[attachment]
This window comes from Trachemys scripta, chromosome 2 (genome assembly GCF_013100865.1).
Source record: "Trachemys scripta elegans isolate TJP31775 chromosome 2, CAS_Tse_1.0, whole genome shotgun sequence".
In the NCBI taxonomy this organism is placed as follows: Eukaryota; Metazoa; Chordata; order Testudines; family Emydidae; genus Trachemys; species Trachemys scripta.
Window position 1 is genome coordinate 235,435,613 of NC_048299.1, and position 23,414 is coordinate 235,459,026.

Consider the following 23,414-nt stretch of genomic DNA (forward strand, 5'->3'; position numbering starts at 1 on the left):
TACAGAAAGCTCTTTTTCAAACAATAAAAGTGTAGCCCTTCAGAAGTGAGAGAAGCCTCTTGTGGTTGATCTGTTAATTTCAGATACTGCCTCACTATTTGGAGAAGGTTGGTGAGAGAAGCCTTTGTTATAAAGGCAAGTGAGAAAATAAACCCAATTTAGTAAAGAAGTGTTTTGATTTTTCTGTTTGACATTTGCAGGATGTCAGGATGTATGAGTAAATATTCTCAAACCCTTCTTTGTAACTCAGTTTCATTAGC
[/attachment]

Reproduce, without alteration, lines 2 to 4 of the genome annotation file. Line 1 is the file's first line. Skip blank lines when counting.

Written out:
Source record: "Trachemys scripta elegans isolate TJP31775 chromosome 2, CAS_Tse_1.0, whole genome shotgun sequence".
In the NCBI taxonomy this organism is placed as follows: Eukaryota; Metazoa; Chordata; order Testudines; family Emydidae; genus Trachemys; species Trachemys scripta.
Window position 1 is genome coordinate 235,435,613 of NC_048299.1, and position 23,414 is coordinate 235,459,026.